In this latest series of collages, Ed Kluz explores the unique typography and architecture of Edinburgh’s New Town.

Built during the late 18th and early 19th centuries as a counterpart to the overcrowded and squalid living conditions of the medieval city which clustered around the castle, the New Town expressed the highest values of the Enlightenment age: an ordered grid system of streets and public squares punctuated by grand circuses and crescents emulating the cities of classical antiquity. The gracious and palatial new residences which lined the streets were to house a burgeoning upper class society in an architectural splendour only seen in the major European cities of the time.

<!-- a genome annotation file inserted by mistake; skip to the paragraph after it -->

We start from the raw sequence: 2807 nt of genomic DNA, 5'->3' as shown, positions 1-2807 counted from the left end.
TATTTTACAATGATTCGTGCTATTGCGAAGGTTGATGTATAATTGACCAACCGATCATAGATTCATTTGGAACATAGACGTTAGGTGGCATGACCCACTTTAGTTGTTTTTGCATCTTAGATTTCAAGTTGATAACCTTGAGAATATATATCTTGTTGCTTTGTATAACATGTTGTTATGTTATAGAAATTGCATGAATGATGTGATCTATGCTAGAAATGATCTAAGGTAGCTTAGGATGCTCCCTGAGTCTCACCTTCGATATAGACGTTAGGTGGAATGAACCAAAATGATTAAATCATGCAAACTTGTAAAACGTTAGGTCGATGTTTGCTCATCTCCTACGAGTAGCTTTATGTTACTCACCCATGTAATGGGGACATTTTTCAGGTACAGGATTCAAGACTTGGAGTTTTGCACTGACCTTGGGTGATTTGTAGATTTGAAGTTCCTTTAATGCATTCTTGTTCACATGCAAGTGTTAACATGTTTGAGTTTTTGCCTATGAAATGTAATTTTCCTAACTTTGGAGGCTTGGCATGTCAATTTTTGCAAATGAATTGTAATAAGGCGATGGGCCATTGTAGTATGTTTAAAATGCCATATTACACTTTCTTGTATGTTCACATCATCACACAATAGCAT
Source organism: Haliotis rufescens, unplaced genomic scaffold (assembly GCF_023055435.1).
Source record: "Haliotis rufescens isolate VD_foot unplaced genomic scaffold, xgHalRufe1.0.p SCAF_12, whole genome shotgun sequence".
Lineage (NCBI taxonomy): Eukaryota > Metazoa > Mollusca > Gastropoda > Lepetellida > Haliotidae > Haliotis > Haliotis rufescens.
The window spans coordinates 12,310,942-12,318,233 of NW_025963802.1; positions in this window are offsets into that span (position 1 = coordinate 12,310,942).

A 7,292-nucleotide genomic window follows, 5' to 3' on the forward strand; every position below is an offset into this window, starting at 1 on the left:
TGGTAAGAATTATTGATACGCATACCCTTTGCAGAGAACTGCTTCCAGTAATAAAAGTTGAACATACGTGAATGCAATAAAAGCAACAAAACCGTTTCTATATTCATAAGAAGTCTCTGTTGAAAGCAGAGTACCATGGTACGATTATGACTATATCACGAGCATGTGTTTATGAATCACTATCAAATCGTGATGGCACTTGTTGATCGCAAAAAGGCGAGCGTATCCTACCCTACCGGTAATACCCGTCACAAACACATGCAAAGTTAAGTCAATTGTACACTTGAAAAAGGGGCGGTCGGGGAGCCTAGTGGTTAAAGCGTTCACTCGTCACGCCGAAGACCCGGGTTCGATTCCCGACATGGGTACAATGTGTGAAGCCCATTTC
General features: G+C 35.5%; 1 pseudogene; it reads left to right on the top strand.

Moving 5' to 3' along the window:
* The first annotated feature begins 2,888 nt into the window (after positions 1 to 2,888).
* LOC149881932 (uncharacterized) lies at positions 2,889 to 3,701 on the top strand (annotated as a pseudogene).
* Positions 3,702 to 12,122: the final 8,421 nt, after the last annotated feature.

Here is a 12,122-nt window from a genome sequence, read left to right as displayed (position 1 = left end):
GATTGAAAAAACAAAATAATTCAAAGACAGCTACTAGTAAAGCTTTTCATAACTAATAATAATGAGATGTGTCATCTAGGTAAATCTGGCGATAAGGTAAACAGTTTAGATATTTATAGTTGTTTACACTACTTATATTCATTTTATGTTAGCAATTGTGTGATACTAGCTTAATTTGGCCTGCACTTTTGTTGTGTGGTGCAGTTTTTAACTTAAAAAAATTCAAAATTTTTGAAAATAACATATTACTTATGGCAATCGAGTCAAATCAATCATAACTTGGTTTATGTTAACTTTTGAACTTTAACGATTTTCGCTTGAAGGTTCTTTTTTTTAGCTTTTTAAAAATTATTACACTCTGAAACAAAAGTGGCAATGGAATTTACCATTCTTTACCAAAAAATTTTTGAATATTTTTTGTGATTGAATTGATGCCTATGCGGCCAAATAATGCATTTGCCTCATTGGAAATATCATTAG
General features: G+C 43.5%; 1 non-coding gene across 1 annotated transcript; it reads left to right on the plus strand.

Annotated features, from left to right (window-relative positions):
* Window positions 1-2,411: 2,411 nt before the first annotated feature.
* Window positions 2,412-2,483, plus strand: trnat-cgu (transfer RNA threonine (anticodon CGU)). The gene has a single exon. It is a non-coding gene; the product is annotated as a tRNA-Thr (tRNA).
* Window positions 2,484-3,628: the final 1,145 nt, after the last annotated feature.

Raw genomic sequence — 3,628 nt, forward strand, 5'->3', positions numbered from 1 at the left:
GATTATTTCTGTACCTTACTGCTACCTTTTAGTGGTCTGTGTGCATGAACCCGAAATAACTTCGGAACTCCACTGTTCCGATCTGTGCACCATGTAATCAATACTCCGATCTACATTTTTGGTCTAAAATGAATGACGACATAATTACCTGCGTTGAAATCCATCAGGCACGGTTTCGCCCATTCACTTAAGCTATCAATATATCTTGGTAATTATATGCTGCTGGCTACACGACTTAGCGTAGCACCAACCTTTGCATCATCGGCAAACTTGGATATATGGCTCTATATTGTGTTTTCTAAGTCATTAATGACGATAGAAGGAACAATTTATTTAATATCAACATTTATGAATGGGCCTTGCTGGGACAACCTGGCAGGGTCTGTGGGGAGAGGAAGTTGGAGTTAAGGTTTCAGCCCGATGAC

"However international in its appearance, the New Town is unmistakably Scottish in feel. The canyon-like streets of grey stone wind up steeply inclined hills revealing and concealing dynamic cityscapes and frame glimpsed views of the surrounding hills. It is almost as though the architecture of the New Town somehow echoes and augments the monumental crags and hills which give the city its unique rugged topography."

Ed Kluz is an artist, illustrator and printmaker. His work explores contemporary perceptions of the past through the reimagining of historic landscapes, buildings and objects. The spirit of early Romanticism, the Picturesque movement and antiquarian topographical engravings underpin his approach to image making. He has a particular interest in the eccentric, uncanny and overlooked – follies, lost country houses and ruins provide a constant source of inspiration.